• Longer cooking vegetables: If you don’t like carrots you can easily omit them or swap them for a different longer cooking vegetables. Parsnips, Brussels sprouts, and broccoli all take a little longer to cook in the oven but are excellent vegetables that pair well with this dish.
  • Short cooking vegetables: If you’re not a fan of asparagus or radishes, feel free to omit them or use a different quicker cooking vegetable. Bok choy (cut lengthwise), broccolini/baby broccoli, green beans, and bell peppers would all be great quick cooking vegetables to swap in for the asparagus or radishes.
  • Miso: I use red miso because I like the robust flavor that it imparts. But you can easily substitute it for yellow or white miso as well. Just keep in mind that the deep salty umami flavor you get from the red miso will be milder with yellow or white miso.

Make ahead

This dish takes very little time to cook and doesn’t really heat up well because the salmon dries up and can overcook. So, it’s not recommended that you make it ahead of time. However, you can easily prep the ingredients the night before you with, peeling and chopping the vegetables, and making the miso wine sauce for the next day.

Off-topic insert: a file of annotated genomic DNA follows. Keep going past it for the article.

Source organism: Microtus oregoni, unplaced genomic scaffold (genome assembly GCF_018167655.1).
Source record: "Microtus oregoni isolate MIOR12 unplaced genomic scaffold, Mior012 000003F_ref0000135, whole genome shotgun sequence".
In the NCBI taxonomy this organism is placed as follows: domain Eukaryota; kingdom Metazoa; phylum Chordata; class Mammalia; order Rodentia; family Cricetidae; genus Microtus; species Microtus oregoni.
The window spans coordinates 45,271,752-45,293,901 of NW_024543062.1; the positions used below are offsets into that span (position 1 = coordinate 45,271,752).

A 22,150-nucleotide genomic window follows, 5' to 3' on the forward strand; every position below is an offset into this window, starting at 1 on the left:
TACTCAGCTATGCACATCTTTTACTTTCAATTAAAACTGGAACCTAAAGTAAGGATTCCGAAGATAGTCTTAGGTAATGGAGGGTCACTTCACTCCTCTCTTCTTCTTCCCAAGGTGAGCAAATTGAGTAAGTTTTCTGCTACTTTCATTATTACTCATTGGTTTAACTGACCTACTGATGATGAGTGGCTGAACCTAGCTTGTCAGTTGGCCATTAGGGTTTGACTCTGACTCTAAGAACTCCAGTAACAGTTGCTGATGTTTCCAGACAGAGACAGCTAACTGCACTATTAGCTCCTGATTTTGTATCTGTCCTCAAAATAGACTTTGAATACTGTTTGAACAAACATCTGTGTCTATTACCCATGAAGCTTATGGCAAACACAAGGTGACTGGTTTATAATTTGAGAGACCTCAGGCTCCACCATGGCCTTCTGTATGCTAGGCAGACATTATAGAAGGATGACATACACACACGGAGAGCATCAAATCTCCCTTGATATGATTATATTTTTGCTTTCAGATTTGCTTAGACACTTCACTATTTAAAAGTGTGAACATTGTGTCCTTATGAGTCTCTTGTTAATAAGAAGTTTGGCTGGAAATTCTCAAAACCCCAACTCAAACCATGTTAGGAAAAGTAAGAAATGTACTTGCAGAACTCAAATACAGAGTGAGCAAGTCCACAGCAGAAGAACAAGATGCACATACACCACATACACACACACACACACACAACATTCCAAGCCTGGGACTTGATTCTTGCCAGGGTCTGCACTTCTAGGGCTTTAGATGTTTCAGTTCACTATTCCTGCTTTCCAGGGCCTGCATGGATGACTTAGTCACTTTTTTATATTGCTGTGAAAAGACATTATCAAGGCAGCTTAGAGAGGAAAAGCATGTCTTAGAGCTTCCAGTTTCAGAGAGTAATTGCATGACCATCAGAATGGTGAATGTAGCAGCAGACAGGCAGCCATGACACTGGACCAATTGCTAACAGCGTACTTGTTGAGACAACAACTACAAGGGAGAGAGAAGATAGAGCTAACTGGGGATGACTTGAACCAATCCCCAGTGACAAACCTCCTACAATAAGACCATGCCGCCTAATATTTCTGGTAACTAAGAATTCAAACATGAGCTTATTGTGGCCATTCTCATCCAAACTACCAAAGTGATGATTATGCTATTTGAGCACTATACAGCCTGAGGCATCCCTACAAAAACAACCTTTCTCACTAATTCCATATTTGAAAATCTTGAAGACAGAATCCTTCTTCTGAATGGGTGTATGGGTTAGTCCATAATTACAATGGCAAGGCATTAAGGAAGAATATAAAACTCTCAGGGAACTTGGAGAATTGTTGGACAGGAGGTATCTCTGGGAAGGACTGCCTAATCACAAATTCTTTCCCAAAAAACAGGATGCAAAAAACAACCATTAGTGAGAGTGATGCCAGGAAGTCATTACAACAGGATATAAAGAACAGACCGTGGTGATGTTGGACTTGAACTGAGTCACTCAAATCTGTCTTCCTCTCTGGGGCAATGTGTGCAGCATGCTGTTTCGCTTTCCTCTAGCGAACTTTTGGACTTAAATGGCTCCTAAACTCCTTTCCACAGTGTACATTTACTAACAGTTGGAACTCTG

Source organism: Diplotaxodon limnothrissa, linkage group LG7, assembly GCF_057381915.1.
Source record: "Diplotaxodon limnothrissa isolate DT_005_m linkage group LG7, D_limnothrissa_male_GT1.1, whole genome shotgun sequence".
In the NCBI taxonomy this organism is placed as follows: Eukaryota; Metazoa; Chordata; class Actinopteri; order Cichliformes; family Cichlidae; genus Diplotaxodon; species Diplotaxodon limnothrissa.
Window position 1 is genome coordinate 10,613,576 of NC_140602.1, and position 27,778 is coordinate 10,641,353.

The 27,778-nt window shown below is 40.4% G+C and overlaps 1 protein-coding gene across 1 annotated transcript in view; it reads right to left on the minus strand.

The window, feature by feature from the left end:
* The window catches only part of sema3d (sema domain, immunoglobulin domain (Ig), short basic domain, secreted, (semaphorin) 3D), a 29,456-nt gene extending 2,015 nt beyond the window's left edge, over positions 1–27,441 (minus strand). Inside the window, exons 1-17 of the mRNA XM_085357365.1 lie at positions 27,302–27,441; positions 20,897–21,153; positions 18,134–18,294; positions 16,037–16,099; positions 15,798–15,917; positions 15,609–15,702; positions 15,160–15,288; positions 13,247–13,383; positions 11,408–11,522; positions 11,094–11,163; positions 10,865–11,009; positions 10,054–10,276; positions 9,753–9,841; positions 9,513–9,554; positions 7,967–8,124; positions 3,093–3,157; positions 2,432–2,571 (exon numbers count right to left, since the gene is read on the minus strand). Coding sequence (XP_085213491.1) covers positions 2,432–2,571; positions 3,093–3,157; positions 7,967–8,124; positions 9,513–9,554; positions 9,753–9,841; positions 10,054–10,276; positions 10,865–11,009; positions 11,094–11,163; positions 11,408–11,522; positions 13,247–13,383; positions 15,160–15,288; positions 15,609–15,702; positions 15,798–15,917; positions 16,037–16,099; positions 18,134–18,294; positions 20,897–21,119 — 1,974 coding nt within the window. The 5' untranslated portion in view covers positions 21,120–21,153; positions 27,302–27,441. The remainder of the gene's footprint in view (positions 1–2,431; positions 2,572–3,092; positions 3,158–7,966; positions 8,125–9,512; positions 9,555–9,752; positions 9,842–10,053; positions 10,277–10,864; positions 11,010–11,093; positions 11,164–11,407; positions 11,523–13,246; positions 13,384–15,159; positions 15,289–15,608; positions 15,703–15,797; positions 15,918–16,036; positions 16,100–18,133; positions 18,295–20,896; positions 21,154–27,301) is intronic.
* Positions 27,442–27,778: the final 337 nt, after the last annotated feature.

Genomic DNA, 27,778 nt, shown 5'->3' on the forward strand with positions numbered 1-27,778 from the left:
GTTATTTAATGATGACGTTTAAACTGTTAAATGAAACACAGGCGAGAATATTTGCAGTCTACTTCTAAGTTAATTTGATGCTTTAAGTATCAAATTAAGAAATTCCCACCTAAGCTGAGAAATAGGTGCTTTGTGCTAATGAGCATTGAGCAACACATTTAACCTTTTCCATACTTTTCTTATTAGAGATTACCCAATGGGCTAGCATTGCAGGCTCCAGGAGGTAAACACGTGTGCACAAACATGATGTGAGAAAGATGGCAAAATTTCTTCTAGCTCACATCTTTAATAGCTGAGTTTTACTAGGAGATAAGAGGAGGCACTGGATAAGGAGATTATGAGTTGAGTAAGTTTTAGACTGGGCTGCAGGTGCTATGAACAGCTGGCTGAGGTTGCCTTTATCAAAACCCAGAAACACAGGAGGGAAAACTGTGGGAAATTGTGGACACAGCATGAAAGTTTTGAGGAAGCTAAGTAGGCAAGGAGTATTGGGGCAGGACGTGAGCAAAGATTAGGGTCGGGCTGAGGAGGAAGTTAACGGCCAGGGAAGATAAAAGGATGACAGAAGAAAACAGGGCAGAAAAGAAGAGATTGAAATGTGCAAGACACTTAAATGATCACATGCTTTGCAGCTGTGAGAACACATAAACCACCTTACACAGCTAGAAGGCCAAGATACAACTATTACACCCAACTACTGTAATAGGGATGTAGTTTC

On the day you wish to serve it, all you need to do is roast the carrots for the time recommended, then broil the salmon with the other vegetables, making cooking even easier and quick.

A plate of miso-glazed salmon with roasted asparagus, carrots and radishes next to it and a glass of white wine behind it.

If you like this recipe, check out these other recipes that feature vegetables:

Miso-glazed salmon with a mix of roasted carrots, asparagus and radishes on a plate. There is a fork on a cloth napkin and a glass of white wine next to the plate.

Sheet Pan Miso-Glazed Salmon with Spring Vegetables

This easy-to-make sheet pan meal will have you prepping and cooking start to finish in under an hour. I use wild-caught salmon fillets, and brush on a miso chardonnay glaze sauce over the fish, as well as toss the asparagus, carrots and radishes with the same glaze, making it a simple prep. I serve the dish with the remaining chardonnay, but you can also serve it with a light pinot noir if you prefer red. Feel free to prep the ingredients the night before, which will cut the meal prep time significantly, getting the hot food onto the table in under 20 minutes.
Course dinner, lunch, Main Course
Cuisine American, asian, California-cuisine, Japanese-American
Keyword asparagus, broiling, carrots, radishes, roasted, root vegetables, salmon, sheet pan
Prep Time 5 hours 20 minutes
Cook Time 16 minutes
Calories 513kcal
Author Irvin


Miso sauce

  • 1/2 cup Chardonnay or other white wine
  • 3 tablespoons red miso paste
  • 1 tablespoon honey